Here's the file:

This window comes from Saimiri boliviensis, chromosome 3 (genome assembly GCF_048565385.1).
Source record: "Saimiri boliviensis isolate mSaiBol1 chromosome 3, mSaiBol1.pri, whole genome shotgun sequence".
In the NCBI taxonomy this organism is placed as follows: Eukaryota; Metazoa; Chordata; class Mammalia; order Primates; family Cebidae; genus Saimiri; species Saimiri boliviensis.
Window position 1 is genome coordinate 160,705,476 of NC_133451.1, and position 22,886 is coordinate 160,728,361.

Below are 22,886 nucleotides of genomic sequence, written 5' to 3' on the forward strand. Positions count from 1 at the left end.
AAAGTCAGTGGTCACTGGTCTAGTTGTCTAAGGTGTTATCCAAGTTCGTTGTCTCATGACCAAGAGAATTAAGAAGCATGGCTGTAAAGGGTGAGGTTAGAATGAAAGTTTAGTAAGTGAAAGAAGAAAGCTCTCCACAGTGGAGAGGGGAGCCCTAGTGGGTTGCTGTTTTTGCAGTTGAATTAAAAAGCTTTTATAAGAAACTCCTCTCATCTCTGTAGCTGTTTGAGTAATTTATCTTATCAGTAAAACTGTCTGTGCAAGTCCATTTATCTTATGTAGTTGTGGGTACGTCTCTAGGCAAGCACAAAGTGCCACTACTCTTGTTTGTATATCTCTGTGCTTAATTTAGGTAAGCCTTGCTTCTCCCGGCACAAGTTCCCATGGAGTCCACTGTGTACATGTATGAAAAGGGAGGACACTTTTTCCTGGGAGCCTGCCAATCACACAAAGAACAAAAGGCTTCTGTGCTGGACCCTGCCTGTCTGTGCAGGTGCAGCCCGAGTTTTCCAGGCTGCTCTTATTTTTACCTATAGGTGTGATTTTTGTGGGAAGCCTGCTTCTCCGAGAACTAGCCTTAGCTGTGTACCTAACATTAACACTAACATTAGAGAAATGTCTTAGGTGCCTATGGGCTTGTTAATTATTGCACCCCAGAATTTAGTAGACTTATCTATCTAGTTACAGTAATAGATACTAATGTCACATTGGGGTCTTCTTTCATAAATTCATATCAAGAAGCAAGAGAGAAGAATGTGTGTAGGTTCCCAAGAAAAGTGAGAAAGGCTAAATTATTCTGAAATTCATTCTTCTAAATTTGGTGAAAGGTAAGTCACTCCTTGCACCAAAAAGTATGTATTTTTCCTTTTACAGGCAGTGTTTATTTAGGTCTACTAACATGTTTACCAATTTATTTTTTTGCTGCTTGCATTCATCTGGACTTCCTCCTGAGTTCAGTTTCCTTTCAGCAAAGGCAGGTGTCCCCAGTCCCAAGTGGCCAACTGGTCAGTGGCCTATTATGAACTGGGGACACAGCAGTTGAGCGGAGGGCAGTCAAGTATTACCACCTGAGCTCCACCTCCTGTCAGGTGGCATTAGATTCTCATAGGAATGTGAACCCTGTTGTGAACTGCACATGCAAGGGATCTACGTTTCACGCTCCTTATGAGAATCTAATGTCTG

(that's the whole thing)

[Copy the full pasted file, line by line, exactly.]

This window comes from Saimiri boliviensis, chromosome 3 (genome assembly GCF_048565385.1).
Source record: "Saimiri boliviensis isolate mSaiBol1 chromosome 3, mSaiBol1.pri, whole genome shotgun sequence".
In the NCBI taxonomy this organism is placed as follows: Eukaryota; Metazoa; Chordata; class Mammalia; order Primates; family Cebidae; genus Saimiri; species Saimiri boliviensis.
Window position 1 is genome coordinate 160,705,476 of NC_133451.1, and position 22,886 is coordinate 160,728,361.

Below are 22,886 nucleotides of genomic sequence, written 5' to 3' on the forward strand. Positions count from 1 at the left end.
AAAGTCAGTGGTCACTGGTCTAGTTGTCTAAGGTGTTATCCAAGTTCGTTGTCTCATGACCAAGAGAATTAAGAAGCATGGCTGTAAAGGGTGAGGTTAGAATGAAAGTTTAGTAAGTGAAAGAAGAAAGCTCTCCACAGTGGAGAGGGGAGCCCTAGTGGGTTGCTGTTTTTGCAGTTGAATTAAAAAGCTTTTATAAGAAACTCCTCTCATCTCTGTAGCTGTTTGAGTAATTTATCTTATCAGTAAAACTGTCTGTGCAAGTCCATTTATCTTATGTAGTTGTGGGTACGTCTCTAGGCAAGCACAAAGTGCCACTACTCTTGTTTGTATATCTCTGTGCTTAATTTAGGTAAGCCTTGCTTCTCCCGGCACAAGTTCCCATGGAGTCCACTGTGTACATGTATGAAAAGGGAGGACACTTTTTCCTGGGAGCCTGCCAATCACACAAAGAACAAAAGGCTTCTGTGCTGGACCCTGCCTGTCTGTGCAGGTGCAGCCCGAGTTTTCCAGGCTGCTCTTATTTTTACCTATAGGTGTGATTTTTGTGGGAAGCCTGCTTCTCCGAGAACTAGCCTTAGCTGTGTACCTAACATTAACACTAACATTAGAGAAATGTCTTAGGTGCCTATGGGCTTGTTAATTATTGCACCCCAGAATTTAGTAGACTTATCTATCTAGTTACAGTAATAGATACTAATGTCACATTGGGGTCTTCTTTCATAAATTCATATCAAGAAGCAAGAGAGAAGAATGTGTGTAGGTTCCCAAGAAAAGTGAGAAAGGCTAAATTATTCTGAAATTCATTCTTCTAAATTTGGTGAAAGGTAAGTCACTCCTTGCACCAAAAAGTATGTATTTTTCCTTTTACAGGCAGTGTTTATTTAGGTCTACTAACATGTTTACCAATTTATTTTTTTGCTGCTTGCATTCATCTGGACTTCCTCCTGAGTTCAGTTTCCTTTCAGCAAAGGCAGGTGTCCCCAGTCCCAAGTGGCCAACTGGTCAGTGGCCTATTATGAACTGGGGACACAGCAGTTGAGCGGAGGGCAGTCAAGTATTACCACCTGAGCTCCACCTCCTGTCAGGTGGCATTAGATTCTCATAGGAATGTGAACCCTGTTGTGAACTGCACATGCAAGGGATCTACGTTTCACGCTCCTTATGAGAATCTAATGTCTG